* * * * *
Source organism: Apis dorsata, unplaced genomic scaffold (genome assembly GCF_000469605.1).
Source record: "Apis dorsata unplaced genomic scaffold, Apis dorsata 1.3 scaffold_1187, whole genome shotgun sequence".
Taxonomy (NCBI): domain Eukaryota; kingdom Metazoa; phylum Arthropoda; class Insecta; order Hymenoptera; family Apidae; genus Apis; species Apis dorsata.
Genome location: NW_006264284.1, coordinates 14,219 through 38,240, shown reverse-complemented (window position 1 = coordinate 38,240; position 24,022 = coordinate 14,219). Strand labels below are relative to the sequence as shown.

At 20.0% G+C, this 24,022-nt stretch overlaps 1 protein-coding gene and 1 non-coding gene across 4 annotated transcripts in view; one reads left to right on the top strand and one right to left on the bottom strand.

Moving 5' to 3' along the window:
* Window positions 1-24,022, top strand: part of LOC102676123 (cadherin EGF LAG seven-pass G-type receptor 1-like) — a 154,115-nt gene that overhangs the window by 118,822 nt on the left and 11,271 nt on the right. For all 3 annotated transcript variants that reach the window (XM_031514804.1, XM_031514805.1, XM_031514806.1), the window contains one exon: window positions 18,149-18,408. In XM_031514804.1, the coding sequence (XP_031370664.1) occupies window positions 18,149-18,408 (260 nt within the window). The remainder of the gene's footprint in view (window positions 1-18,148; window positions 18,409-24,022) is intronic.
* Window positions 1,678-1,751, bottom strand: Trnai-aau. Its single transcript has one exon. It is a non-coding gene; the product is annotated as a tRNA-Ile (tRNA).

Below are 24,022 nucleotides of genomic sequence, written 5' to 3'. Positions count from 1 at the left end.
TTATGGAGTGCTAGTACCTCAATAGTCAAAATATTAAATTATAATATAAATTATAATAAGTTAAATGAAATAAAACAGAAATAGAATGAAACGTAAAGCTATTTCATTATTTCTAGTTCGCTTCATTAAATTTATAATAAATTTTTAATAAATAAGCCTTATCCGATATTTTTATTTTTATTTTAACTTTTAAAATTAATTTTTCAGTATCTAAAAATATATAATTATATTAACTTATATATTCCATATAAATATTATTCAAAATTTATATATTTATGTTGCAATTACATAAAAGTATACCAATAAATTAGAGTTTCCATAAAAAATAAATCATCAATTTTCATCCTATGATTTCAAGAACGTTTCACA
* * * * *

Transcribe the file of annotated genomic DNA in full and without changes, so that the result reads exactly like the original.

Source organism: Apis dorsata, unplaced genomic scaffold (genome assembly GCF_000469605.1).
Source record: "Apis dorsata unplaced genomic scaffold, Apis dorsata 1.3 scaffold_1187, whole genome shotgun sequence".
Taxonomy (NCBI): domain Eukaryota; kingdom Metazoa; phylum Arthropoda; class Insecta; order Hymenoptera; family Apidae; genus Apis; species Apis dorsata.
Genome location: NW_006264284.1, coordinates 14,219 through 38,240, shown reverse-complemented (window position 1 = coordinate 38,240; position 24,022 = coordinate 14,219). Strand labels below are relative to the sequence as shown.

At 20.0% G+C, this 24,022-nt stretch overlaps 1 protein-coding gene and 1 non-coding gene across 4 annotated transcripts in view; one reads left to right on the top strand and one right to left on the bottom strand.

Moving 5' to 3' along the window:
* Window positions 1-24,022, top strand: part of LOC102676123 (cadherin EGF LAG seven-pass G-type receptor 1-like) — a 154,115-nt gene that overhangs the window by 118,822 nt on the left and 11,271 nt on the right. For all 3 annotated transcript variants that reach the window (XM_031514804.1, XM_031514805.1, XM_031514806.1), the window contains one exon: window positions 18,149-18,408. In XM_031514804.1, the coding sequence (XP_031370664.1) occupies window positions 18,149-18,408 (260 nt within the window). The remainder of the gene's footprint in view (window positions 1-18,148; window positions 18,409-24,022) is intronic.
* Window positions 1,678-1,751, bottom strand: Trnai-aau. Its single transcript has one exon. It is a non-coding gene; the product is annotated as a tRNA-Ile (tRNA).

Below are 24,022 nucleotides of genomic sequence, written 5' to 3'. Positions count from 1 at the left end.
TTATGGAGTGCTAGTACCTCAATAGTCAAAATATTAAATTATAATATAAATTATAATAAGTTAAATGAAATAAAACAGAAATAGAATGAAACGTAAAGCTATTTCATTATTTCTAGTTCGCTTCATTAAATTTATAATAAATTTTTAATAAATAAGCCTTATCCGATATTTTTATTTTTATTTTAACTTTTAAAATTAATTTTTCAGTATCTAAAAATATATAATTATATTAACTTATATATTCCATATAAATATTATTCAAAATTTATATATTTATGTTGCAATTACATAAAAGTATACCAATAAATTAGAGTTTCCATAAAAAATAAATCATCAATTTTCATCCTATGATTTCAAGAACGTTTCACA